I started climbing 7 years ago by taking an intro to climbing class at the Earth Treks gym in Timonium, MD. After learning the requisite basics of tying in and belaying, I continued to visit the gym with my girlfriend once or twice a week. While we both enjoyed the activity, climbing grew to become a much larger influence in my life and has heavily influenced many of my subsequent life decisions. Since I started climbing and to this day, my motivations, rules and asperations have significantly shifted so much that I find it hard to remember and understand just how I came to be the climber that I am today.
For the first 6 months or so of climbing, climbing and top-roping were almost synonymous in my mind. As my familiarity with top ropping increased, I took my first independent steps in the gym by showing up by solo and seeking out new partners: strangers! As a self-confirmed shy tech guy, this felt like a big step and further felt big as it lead to a small kurfuffle between me and my original and until then sole climbing partner: my girlfriend. Finding new partners was my first ventue into the wider climbing community. Now I was climbing with and learning from climbers with years of practice, vastly supperiour skill levels and significantly broader definitions of what climbing is. My world of top ropping felt like just the tip of the iceburg when I saw others lead climbing, heard about outdoor trips and occassionally even talked with people that ventured into the other half of the gym: the bouldering cave.
and sometime soon after began to absorb the one of the most universally objectional persuits as accepted by the climbing hive mind: chasing grades. When I started to climb, I was a skinny 27-year-old male with no , it bubbled up in conversations among resting boulderers and between cliques of rope climbers with fuzzy definitions that mutated between each circle of climbers but lived consistently as the bogeyman for keeping climbers motivations pure. Being new and timid, I never seriously questioned the idea nor felt the need to seriously question it. I would nod along to the criticisms levied and surely, from time to time, denounce the dark art. Yet somehow I justified my own gradual pursuit of improvement.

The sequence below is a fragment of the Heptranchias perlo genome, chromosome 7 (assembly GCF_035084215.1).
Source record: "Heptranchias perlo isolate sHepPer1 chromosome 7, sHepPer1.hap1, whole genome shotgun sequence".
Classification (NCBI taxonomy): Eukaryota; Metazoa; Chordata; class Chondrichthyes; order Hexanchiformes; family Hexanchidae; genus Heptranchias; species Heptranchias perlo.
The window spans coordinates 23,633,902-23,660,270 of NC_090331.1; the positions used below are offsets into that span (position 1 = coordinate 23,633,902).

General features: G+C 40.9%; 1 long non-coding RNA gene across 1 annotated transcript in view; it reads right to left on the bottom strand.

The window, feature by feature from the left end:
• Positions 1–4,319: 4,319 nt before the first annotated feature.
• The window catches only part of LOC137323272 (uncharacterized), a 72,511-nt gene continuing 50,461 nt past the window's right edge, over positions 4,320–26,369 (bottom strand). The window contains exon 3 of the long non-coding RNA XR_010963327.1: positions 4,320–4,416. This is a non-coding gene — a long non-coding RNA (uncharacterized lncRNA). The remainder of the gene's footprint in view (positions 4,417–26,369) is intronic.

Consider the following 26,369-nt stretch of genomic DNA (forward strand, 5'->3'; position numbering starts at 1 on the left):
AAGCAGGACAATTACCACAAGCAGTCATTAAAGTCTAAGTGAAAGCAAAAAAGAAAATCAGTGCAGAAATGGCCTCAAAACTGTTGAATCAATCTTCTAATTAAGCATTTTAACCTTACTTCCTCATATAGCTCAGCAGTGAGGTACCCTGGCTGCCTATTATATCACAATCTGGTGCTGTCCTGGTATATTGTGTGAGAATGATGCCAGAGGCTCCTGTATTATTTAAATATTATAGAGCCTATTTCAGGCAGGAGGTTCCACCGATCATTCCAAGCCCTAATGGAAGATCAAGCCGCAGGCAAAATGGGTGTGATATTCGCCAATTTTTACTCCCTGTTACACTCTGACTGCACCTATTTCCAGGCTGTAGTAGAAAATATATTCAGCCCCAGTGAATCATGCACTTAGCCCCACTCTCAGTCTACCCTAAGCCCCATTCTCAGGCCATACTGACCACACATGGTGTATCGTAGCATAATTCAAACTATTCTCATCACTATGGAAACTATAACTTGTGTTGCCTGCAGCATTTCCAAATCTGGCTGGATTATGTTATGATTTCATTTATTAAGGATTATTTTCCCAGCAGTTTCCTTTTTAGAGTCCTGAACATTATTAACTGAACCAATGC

A grade chaser doesn’t get climbing. Climbing isn’t about the grade you climb. It’s about the experience.
The best climber in the world is the one having the most fun!
If a discussion on grades lasts more than 1 minute or risks being explored honestly, Alex Lowe's quote will inevitably make an appearance like some sort of deus ex machina. For a long time, I considered Lowe's quote as an answer that opposed grade chasing. It's a seemingly simple quote and can succeed in squelching the discussion but its reliance on "fun" makes it more of a path to more questions than a satisfying conclusion.
Two years ago, while grappling with a Northeast winter full of solitude and shoveling, I started hangboard training for the first time in an attempt to stay fit for climbing and just try something new. After a few sessions of hanging in my sister's freezing garage from little plastic edges and furiously scribbling self-obsessive workout notes, I found myself confronting the taboo topic of chasing grades and my slippery definition of fun.
- What is a grade chaser?